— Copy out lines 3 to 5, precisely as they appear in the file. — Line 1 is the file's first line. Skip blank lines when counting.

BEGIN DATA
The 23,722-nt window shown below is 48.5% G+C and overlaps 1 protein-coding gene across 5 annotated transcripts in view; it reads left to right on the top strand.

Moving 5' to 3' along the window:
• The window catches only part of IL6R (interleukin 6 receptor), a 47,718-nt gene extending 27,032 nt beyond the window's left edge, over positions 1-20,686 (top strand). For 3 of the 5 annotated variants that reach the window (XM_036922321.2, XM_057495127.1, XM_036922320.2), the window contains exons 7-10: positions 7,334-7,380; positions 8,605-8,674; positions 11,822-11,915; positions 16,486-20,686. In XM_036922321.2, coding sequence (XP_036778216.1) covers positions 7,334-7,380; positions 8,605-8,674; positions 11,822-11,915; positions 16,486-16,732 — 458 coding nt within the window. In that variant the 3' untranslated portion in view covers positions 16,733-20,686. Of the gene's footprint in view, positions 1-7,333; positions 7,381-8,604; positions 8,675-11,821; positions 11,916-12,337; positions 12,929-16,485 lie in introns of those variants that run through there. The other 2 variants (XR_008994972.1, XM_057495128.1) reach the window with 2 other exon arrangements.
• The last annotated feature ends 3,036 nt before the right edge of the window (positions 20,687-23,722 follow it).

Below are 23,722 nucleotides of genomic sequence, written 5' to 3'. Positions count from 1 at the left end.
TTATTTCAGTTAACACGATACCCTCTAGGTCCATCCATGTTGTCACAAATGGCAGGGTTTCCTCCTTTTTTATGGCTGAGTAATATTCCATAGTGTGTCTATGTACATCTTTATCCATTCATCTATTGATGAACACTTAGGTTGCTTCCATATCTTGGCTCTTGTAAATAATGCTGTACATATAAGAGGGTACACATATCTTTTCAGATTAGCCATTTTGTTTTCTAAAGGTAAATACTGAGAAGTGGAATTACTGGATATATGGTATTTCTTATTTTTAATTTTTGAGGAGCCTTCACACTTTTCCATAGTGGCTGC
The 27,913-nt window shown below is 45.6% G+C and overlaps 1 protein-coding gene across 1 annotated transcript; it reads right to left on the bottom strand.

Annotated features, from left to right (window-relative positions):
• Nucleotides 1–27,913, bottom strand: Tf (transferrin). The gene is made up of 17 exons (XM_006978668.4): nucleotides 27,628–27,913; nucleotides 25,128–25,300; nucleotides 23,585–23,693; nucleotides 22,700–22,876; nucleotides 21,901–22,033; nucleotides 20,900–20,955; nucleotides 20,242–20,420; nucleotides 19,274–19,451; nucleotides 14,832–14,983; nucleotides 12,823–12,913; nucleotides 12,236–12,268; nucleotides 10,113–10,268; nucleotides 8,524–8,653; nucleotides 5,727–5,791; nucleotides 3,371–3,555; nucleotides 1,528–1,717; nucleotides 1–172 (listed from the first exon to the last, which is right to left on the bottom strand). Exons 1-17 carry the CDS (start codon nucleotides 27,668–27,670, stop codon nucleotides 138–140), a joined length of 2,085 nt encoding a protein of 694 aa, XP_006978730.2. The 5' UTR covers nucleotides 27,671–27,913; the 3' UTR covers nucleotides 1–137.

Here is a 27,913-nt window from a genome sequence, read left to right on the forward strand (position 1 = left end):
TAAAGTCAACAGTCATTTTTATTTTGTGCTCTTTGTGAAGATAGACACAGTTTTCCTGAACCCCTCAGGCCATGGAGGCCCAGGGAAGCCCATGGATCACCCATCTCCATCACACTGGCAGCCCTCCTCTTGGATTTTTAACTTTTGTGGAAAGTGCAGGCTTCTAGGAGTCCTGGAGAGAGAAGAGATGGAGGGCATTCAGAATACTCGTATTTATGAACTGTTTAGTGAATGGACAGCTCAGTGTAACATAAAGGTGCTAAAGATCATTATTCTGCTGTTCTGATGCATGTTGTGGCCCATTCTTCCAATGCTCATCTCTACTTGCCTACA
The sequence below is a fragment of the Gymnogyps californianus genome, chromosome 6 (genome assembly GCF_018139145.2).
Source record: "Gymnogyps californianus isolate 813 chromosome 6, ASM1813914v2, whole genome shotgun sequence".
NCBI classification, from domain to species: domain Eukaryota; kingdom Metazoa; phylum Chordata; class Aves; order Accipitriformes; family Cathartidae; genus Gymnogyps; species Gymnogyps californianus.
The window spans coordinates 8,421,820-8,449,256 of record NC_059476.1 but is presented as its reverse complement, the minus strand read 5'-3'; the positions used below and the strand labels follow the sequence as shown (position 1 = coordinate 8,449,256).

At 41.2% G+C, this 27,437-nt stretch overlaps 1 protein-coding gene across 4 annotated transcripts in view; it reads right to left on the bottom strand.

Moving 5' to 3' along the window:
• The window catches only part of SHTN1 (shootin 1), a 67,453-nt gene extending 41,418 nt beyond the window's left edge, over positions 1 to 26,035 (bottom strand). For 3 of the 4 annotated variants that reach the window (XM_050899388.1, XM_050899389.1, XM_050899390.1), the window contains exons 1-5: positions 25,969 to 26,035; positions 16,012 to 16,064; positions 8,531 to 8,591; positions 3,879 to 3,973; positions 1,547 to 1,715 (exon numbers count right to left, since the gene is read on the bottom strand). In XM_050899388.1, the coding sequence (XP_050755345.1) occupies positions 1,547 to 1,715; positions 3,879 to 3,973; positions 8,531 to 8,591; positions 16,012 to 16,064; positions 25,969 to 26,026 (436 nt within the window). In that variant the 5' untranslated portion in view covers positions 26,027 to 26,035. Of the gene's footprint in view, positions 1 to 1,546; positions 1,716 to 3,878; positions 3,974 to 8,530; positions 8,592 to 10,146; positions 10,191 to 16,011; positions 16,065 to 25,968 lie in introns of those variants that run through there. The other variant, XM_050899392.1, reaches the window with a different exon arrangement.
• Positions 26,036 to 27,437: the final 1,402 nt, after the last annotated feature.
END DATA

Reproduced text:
• The window catches only part of IL6R (interleukin 6 receptor), a 47,718-nt gene extending 27,032 nt beyond the window's left edge, over positions 1-20,686 (top strand). For 3 of the 5 annotated variants that reach the window (XM_036922321.2, XM_057495127.1, XM_036922320.2), the window contains exons 7-10: positions 7,334-7,380; positions 8,605-8,674; positions 11,822-11,915; positions 16,486-20,686. In XM_036922321.2, coding sequence (XP_036778216.1) covers positions 7,334-7,380; positions 8,605-8,674; positions 11,822-11,915; positions 16,486-16,732 — 458 coding nt within the window. In that variant the 3' untranslated portion in view covers positions 16,733-20,686. Of the gene's footprint in view, positions 1-7,333; positions 7,381-8,604; positions 8,675-11,821; positions 11,916-12,337; positions 12,929-16,485 lie in introns of those variants that run through there. The other 2 variants (XR_008994972.1, XM_057495128.1) reach the window with 2 other exon arrangements.
• The last annotated feature ends 3,036 nt before the right edge of the window (positions 20,687-23,722 follow it).

Below are 23,722 nucleotides of genomic sequence, written 5' to 3'. Positions count from 1 at the left end.